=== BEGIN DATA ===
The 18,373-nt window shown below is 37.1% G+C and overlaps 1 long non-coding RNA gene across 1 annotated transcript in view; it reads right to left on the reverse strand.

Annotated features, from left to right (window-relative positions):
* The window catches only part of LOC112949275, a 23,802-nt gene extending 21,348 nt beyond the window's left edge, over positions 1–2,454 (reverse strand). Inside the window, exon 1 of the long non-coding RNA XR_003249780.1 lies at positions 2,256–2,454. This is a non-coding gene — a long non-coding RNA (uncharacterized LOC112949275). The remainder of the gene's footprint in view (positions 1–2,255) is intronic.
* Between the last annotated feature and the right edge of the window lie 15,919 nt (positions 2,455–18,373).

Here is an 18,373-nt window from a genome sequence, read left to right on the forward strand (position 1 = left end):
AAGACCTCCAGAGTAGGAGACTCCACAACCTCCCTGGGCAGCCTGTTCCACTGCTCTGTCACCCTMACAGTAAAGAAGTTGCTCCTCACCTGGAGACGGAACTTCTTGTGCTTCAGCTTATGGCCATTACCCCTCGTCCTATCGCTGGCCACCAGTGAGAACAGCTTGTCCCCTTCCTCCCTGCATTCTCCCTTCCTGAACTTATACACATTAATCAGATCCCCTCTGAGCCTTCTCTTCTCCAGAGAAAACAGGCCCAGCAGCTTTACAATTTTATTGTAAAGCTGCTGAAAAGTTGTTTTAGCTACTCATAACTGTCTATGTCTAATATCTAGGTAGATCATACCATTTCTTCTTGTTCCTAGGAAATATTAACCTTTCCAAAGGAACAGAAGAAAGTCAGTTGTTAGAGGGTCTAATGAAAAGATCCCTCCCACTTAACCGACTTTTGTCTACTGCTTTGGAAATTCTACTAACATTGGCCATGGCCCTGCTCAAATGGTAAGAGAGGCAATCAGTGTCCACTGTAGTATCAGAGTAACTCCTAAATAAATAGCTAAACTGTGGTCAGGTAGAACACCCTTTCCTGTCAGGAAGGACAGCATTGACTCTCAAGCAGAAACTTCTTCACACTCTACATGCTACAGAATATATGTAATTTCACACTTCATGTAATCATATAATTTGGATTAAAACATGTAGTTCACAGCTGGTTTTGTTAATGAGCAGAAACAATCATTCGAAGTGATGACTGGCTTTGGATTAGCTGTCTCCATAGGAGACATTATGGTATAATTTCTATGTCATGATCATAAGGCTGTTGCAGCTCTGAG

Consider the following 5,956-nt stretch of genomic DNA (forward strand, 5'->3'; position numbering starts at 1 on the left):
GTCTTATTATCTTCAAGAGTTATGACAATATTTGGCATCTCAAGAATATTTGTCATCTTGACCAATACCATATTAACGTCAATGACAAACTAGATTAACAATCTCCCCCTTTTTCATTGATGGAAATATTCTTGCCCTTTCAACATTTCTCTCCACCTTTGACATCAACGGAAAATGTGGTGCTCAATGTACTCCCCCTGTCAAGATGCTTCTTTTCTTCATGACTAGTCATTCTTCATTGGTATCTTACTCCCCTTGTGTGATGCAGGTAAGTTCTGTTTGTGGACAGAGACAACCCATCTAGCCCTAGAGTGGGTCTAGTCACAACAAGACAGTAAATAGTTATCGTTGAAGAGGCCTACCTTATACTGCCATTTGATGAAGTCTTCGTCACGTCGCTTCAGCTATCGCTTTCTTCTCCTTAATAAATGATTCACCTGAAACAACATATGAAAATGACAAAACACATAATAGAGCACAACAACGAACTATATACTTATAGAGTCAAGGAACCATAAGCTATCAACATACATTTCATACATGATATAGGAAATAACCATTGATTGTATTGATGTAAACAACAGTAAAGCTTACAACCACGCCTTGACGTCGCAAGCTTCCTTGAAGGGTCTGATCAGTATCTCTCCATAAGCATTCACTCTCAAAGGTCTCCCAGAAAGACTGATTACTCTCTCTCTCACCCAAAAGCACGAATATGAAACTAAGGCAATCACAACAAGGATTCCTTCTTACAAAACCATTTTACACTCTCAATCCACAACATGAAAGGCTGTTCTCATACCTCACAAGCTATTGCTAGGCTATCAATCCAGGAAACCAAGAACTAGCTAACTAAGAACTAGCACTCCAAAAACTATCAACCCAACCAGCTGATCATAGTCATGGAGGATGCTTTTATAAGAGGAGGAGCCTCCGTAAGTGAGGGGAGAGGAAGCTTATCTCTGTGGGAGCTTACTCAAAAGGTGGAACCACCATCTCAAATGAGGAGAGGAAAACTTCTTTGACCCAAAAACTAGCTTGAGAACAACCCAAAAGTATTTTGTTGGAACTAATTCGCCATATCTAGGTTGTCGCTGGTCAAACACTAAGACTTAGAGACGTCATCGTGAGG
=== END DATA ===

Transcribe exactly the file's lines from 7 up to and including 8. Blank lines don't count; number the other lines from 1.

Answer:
Consider the following 5,956-nt stretch of genomic DNA (forward strand, 5'->3'; position numbering starts at 1 on the left):
GTCTTATTATCTTCAAGAGTTATGACAATATTTGGCATCTCAAGAATATTTGTCATCTTGACCAATACCATATTAACGTCAATGACAAACTAGATTAACAATCTCCCCCTTTTTCATTGATGGAAATATTCTTGCCCTTTCAACATTTCTCTCCACCTTTGACATCAACGGAAAATGTGGTGCTCAATGTACTCCCCCTGTCAAGATGCTTCTTTTCTTCATGACTAGTCATTCTTCATTGGTATCTTACTCCCCTTGTGTGATGCAGGTAAGTTCTGTTTGTGGACAGAGACAACCCATCTAGCCCTAGAGTGGGTCTAGTCACAACAAGACAGTAAATAGTTATCGTTGAAGAGGCCTACCTTATACTGCCATTTGATGAAGTCTTCGTCACGTCGCTTCAGCTATCGCTTTCTTCTCCTTAATAAATGATTCACCTGAAACAACATATGAAAATGACAAAACACATAATAGAGCACAACAACGAACTATATACTTATAGAGTCAAGGAACCATAAGCTATCAACATACATTTCATACATGATATAGGAAATAACCATTGATTGTATTGATGTAAACAACAGTAAAGCTTACAACCACGCCTTGACGTCGCAAGCTTCCTTGAAGGGTCTGATCAGTATCTCTCCATAAGCATTCACTCTCAAAGGTCTCCCAGAAAGACTGATTACTCTCTCTCTCACCCAAAAGCACGAATATGAAACTAAGGCAATCACAACAAGGATTCCTTCTTACAAAACCATTTTACACTCTCAATCCACAACATGAAAGGCTGTTCTCATACCTCACAAGCTATTGCTAGGCTATCAATCCAGGAAACCAAGAACTAGCTAACTAAGAACTAGCACTCCAAAAACTATCAACCCAACCAGCTGATCATAGTCATGGAGGATGCTTTTATAAGAGGAGGAGCCTCCGTAAGTGAGGGGAGAGGAAGCTTATCTCTGTGGGAGCTTACTCAAAAGGTGGAACCACCATCTCAAATGAGGAGAGGAAAACTTCTTTGACCCAAAAACTAGCTTGAGAACAACCCAAAAGTATTTTGTTGGAACTAATTCGCCATATCTAGGTTGTCGCTGGTCAAACACTAAGACTTAGAGACGTCATCGTGAGG